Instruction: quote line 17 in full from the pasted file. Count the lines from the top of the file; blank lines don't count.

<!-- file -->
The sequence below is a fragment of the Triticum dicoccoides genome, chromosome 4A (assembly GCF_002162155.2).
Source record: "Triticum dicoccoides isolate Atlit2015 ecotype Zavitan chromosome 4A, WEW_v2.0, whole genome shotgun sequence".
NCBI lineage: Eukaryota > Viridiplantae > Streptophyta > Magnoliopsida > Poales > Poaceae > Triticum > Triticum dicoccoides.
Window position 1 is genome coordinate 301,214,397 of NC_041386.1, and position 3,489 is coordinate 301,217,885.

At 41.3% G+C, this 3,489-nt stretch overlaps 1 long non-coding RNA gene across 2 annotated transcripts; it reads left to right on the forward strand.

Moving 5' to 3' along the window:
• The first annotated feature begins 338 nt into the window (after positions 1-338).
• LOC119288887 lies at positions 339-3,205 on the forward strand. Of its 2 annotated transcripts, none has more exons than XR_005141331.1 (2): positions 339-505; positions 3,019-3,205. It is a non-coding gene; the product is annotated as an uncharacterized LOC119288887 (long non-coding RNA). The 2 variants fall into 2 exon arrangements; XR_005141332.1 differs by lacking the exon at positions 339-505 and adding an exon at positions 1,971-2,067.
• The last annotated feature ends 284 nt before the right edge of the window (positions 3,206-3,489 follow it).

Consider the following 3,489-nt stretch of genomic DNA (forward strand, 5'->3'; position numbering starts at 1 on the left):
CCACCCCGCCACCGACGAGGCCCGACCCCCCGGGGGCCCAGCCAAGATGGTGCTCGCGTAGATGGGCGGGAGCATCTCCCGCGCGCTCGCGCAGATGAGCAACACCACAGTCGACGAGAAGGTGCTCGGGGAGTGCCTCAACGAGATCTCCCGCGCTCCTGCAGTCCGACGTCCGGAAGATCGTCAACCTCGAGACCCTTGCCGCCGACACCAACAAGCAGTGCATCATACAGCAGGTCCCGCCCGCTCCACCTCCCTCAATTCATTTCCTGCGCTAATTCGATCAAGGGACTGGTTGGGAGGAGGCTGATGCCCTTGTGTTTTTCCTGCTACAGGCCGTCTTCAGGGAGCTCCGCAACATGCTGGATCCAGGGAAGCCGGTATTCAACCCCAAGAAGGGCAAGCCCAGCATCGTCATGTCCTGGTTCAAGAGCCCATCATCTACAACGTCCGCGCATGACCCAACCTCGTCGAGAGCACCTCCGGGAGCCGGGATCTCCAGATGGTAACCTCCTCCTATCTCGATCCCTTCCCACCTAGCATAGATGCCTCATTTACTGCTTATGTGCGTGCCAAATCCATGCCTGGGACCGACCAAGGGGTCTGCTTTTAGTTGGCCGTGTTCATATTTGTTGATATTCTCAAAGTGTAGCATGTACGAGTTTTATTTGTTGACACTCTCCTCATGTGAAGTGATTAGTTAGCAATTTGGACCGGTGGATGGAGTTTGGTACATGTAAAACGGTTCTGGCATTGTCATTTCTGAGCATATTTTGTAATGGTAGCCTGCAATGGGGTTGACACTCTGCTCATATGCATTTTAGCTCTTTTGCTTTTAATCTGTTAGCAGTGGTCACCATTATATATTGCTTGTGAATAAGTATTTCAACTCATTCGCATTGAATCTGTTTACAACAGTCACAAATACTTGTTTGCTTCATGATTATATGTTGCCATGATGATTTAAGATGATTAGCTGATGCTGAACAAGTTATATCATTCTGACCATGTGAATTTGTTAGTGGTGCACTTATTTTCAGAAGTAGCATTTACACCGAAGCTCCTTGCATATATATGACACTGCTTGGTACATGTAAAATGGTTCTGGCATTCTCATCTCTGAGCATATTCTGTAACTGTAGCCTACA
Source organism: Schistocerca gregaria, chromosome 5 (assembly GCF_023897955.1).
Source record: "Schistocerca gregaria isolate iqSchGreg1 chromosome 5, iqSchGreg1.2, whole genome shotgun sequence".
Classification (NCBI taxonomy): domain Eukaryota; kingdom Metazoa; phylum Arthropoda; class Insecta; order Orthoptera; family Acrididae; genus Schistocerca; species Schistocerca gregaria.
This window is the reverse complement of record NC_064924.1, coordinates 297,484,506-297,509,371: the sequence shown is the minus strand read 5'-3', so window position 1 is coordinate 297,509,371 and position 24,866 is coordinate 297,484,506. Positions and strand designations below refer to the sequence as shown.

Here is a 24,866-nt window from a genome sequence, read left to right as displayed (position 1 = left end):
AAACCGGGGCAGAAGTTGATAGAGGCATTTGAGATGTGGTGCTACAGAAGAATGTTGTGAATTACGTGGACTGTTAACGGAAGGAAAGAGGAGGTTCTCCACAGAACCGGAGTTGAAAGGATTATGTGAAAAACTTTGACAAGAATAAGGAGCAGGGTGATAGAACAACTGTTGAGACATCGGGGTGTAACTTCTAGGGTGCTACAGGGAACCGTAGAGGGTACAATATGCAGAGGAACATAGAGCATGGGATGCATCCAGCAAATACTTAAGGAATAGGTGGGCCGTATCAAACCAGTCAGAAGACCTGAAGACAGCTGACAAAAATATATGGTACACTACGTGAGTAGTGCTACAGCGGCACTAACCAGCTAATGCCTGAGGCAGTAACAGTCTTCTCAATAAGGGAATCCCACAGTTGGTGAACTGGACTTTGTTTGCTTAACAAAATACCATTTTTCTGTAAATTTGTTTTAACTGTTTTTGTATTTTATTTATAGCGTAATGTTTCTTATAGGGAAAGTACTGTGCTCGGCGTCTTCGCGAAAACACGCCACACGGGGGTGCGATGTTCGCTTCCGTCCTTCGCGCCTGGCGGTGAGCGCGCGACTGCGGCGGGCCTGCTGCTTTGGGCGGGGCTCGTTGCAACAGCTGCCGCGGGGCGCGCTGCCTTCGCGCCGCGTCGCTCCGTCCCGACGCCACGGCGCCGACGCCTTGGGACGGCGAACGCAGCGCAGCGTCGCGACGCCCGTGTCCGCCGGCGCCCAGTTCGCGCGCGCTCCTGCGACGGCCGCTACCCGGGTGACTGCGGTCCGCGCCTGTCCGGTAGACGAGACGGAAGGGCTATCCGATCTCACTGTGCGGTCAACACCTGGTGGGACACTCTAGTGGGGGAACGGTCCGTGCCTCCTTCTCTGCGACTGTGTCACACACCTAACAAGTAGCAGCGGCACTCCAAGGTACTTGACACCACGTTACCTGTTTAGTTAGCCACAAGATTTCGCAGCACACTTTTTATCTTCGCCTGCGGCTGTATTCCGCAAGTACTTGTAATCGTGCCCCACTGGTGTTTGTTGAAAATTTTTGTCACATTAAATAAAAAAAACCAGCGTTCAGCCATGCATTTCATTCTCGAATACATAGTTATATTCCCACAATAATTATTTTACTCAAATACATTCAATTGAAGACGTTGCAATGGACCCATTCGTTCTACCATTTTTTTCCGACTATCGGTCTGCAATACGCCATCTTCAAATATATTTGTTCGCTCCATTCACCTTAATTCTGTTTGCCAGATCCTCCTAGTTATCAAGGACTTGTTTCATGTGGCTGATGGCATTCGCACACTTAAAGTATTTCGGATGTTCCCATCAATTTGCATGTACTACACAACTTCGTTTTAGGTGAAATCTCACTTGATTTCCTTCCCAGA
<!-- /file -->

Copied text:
AAACCGGGGCAGAAGTTGATAGAGGCATTTGAGATGTGGTGCTACAGAAGAATGTTGTGAATTACGTGGACTGTTAACGGAAGGAAAGAGGAGGTTCTCCACAGAACCGGAGTTGAAAGGATTATGTGAAAAACTTTGACAAGAATAAGGAGCAGGGTGATAGAACAACTGTTGAGACATCGGGGTGTAACTTCTAGGGTGCTACAGGGAACCGTAGAGGGTACAATATGCAGAGGAACATAGAGCATGGGATGCATCCAGCAAATACTTAAGGAATAGGTGGGCCGTATCAAACCAGTCAGAAGACCTGAAGACAGCTGACAAAAATATATGGTACACTACGTGAGTAGTGCTACAGCGGCACTAACCAGCTAATGCCTGAGGCAGTAACAGTCTTCTCAATAAGGGAATCCCACAGTTGGTGAACTGGACTTTGTTTGCTTAACAAAATACCATTTTTCTGTAAATTTGTTTTAACTGTTTTTGTATTTTATTTATAGCGTAATGTTTCTTATAGGGAAAGTACTGTGCTCGGCGTCTTCGCGAAAACACGCCACACGGGGGTGCGATGTTCGCTTCCGTCCTTCGCGCCTGGCGGTGAGCGCGCGACTGCGGCGGGCCTGCTGCTTTGGGCGGGGCTCGTTGCAACAGCTGCCGCGGGGCGCGCTGCCTTCGCGCCGCGTCGCTCCGTCCCGACGCCACGGCGCCGACGCCTTGGGACGGCGAACGCAGCGCAGCGTCGCGACGCCCGTGTCCGCCGGCGCCCAGTTCGCGCGCGCTCCTGCGACGGCCGCTACCCGGGTGACTGCGGTCCGCGCCTGTCCGGTAGACGAGACGGAAGGGCTATCCGATCTCACTGTGCGGTCAACACCTGGTGGGACACTCTAGTGGGGGAACGGTCCGTGCCTCCTTCTCTGCGACTGTGTCACACACCTAACAAGTAGCAGCGGCACTCCAAGGTACTTGACACCACGTTACCTGTTTAGTTAGCCACAAGATTTCGCAGCACACTTTTTATCTTCGCCTGCGGCTGTATTCCGCAAGTACTTGTAATCGTGCCCCACTGGTGTTTGTTGAAAATTTTTGTCACATTAAATAAAAAAAACCAGCGTTCAGCCATGCATTTCATTCTCGAATACATAGTTATATTCCCACAATAATTATTTTACTCAAATACATTCAATTGAAGACGTTGCAATGGACCCATTCGTTCTACCATTTTTTTCCGACTATCGGTCTGCAATACGCCATCTTCAAATATATTTGTTCGCTCCATTCACCTTAATTCTGTTTGCCAGATCCTCCTAGTTATCAAGGACTTGTTTCATGTGGCTGATGGCATTCGCACACTTAAAGTATTTCGGATGTTCCCATCAATTTGCATGTACTACACAACTTCGTTTTAGGTGAAATCTCACTTGATTTCCTTCCCAGA